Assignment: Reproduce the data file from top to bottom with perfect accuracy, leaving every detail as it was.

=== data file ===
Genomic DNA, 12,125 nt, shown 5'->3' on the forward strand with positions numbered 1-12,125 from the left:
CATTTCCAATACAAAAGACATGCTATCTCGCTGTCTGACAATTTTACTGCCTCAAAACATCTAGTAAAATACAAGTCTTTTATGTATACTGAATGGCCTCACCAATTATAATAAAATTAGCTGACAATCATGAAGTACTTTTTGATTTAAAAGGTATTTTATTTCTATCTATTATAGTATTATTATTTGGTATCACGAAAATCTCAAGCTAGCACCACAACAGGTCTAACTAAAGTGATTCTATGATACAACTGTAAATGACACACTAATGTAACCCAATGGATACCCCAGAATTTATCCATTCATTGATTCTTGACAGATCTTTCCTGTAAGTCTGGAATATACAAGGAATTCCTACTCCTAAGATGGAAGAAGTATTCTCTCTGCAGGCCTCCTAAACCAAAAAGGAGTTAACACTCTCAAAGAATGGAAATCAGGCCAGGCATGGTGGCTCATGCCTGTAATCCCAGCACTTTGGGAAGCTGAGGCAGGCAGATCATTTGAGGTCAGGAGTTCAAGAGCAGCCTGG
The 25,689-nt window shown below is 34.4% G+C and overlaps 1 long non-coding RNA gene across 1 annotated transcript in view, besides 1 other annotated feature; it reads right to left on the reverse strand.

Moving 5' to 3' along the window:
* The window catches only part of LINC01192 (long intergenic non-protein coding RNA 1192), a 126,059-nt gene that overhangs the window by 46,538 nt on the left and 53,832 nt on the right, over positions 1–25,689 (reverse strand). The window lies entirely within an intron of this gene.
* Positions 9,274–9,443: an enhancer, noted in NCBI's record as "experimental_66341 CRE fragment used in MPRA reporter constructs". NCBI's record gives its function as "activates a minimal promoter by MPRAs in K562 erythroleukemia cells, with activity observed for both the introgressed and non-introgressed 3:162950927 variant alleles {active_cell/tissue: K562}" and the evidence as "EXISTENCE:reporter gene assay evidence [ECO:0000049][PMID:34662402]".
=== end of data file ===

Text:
Genomic DNA, 12,125 nt, shown 5'->3' on the forward strand with positions numbered 1-12,125 from the left:
CATTTCCAATACAAAAGACATGCTATCTCGCTGTCTGACAATTTTACTGCCTCAAAACATCTAGTAAAATACAAGTCTTTTATGTATACTGAATGGCCTCACCAATTATAATAAAATTAGCTGACAATCATGAAGTACTTTTTGATTTAAAAGGTATTTTATTTCTATCTATTATAGTATTATTATTTGGTATCACGAAAATCTCAAGCTAGCACCACAACAGGTCTAACTAAAGTGATTCTATGATACAACTGTAAATGACACACTAATGTAACCCAATGGATACCCCAGAATTTATCCATTCATTGATTCTTGACAGATCTTTCCTGTAAGTCTGGAATATACAAGGAATTCCTACTCCTAAGATGGAAGAAGTATTCTCTCTGCAGGCCTCCTAAACCAAAAAGGAGTTAACACTCTCAAAGAATGGAAATCAGGCCAGGCATGGTGGCTCATGCCTGTAATCCCAGCACTTTGGGAAGCTGAGGCAGGCAGATCATTTGAGGTCAGGAGTTCAAGAGCAGCCTGG
The 25,689-nt window shown below is 34.4% G+C and overlaps 1 long non-coding RNA gene across 1 annotated transcript in view, besides 1 other annotated feature; it reads right to left on the reverse strand.

Moving 5' to 3' along the window:
* The window catches only part of LINC01192 (long intergenic non-protein coding RNA 1192), a 126,059-nt gene that overhangs the window by 46,538 nt on the left and 53,832 nt on the right, over positions 1–25,689 (reverse strand). The window lies entirely within an intron of this gene.
* Positions 9,274–9,443: an enhancer, noted in NCBI's record as "experimental_66341 CRE fragment used in MPRA reporter constructs". NCBI's record gives its function as "activates a minimal promoter by MPRAs in K562 erythroleukemia cells, with activity observed for both the introgressed and non-introgressed 3:162950927 variant alleles {active_cell/tissue: K562}" and the evidence as "EXISTENCE:reporter gene assay evidence [ECO:0000049][PMID:34662402]".